## ACI 318-19 Special shear wall Design with non uniform shape

## ACI 318-19 Special shear wall Design with non uniform shape

(OP)

How would you approach the design of a special reinforced shear wall (as per ACI 318-19) with a non-uniform shape such as this? See the attached file.

Where would the boundary elements be? What would be your critical section? What height would you use for calculating the h/l ratio?

Where would the boundary elements be? What would be your critical section? What height would you use for calculating the h/l ratio?

## RE: ACI 318-19 Special shear wall Design with non uniform shape

h/L ratio would likely change for each floor.

Think of it as a multistory wood shear wall if that helps, there's a hold-down at each end of the top wall and the panel has to deal with the shear induced by the transfer force in the lower, longer panel, from the (modeled) point load at the end of the shorter upper wall. Draw some free-body diagrams if it helps, neglecting any vertical forces that aren't at the ends.

## RE: ACI 318-19 Special shear wall Design with non uniform shape

If I put boundary elements in each segment of the wall, then the entire wall will be covered with boundary elements only. As you can see in the sketch, each segment is only 3 ft in length. The wall is 18 inches in thickness. Not sure if this would be a problem. I need to look into that.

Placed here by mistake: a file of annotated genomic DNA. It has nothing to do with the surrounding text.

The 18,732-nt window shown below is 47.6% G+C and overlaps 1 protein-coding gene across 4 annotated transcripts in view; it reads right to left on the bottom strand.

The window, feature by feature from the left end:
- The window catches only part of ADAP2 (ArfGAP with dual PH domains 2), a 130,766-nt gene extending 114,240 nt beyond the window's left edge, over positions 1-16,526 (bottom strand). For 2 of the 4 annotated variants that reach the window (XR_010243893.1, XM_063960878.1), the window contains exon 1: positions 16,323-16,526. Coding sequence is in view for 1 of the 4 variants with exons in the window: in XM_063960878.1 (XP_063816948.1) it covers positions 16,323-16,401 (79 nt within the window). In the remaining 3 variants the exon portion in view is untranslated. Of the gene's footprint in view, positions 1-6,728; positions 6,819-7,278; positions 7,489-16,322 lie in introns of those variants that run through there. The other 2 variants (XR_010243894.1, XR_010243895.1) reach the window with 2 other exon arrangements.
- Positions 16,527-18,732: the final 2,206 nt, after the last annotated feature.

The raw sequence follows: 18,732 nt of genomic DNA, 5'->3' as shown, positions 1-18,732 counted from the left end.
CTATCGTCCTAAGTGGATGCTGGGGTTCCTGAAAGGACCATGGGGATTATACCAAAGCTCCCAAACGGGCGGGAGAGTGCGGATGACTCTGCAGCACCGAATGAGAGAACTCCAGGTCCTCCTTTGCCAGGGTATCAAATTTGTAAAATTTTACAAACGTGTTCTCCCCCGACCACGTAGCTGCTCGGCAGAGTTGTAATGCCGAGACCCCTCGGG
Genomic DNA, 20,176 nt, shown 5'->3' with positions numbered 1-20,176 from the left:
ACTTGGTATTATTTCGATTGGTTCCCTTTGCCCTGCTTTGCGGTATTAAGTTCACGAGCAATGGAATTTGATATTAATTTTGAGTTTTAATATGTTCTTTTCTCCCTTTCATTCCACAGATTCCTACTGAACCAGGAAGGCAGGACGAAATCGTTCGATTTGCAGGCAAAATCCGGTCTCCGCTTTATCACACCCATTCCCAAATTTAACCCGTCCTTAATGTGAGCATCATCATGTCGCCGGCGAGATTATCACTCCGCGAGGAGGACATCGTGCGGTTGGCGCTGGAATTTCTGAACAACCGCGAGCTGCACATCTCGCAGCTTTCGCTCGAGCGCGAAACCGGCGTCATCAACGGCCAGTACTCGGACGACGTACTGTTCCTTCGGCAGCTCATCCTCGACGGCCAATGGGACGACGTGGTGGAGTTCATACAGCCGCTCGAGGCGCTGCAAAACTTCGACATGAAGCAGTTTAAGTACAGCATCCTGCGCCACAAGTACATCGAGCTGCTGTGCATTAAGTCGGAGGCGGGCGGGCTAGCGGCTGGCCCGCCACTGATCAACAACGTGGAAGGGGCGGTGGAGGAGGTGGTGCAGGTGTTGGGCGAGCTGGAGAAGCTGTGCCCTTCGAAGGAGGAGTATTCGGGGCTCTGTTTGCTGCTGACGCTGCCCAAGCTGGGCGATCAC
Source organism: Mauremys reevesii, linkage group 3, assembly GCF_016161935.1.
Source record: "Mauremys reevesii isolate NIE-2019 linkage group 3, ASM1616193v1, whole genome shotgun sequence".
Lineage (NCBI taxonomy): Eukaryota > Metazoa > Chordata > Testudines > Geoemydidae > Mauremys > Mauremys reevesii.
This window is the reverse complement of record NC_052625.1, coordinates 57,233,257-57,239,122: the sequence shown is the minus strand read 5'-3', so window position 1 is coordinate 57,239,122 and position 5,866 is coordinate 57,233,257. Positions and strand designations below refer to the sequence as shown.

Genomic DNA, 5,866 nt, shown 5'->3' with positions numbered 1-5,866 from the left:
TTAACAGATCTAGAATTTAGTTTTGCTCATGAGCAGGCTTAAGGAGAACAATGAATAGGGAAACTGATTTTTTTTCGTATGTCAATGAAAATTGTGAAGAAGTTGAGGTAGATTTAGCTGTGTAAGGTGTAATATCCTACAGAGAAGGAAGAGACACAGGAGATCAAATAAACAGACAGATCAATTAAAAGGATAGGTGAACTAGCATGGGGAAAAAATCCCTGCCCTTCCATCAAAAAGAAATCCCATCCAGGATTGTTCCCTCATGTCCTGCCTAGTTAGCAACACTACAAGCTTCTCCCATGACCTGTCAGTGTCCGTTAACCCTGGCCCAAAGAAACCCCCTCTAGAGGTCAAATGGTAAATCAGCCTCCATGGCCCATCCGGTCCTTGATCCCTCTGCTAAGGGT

Your analogy regarding the wood shear wall makes sense.

But, unlike the wood shear wall, do you think there should be a boundary element at the top of the wall, that is sloped (connecting points E, C, B, and A)?

## RE: ACI 318-19 Special shear wall Design with non uniform shape

## RE: ACI 318-19 Special shear wall Design with non uniform shape

Think of this as a single-story wall supporting 3-flight stairs with intermediate landings at 3 levels. For the out-of-plane seismic forces, the intermediate landings should be able to brace the wall. My inquiry is for in-plane forces.

No, the 3' x 6' wall segment does not work by itself. I need the full length of the wall. Note that the supports are only at the ends (not a continuous support at the base).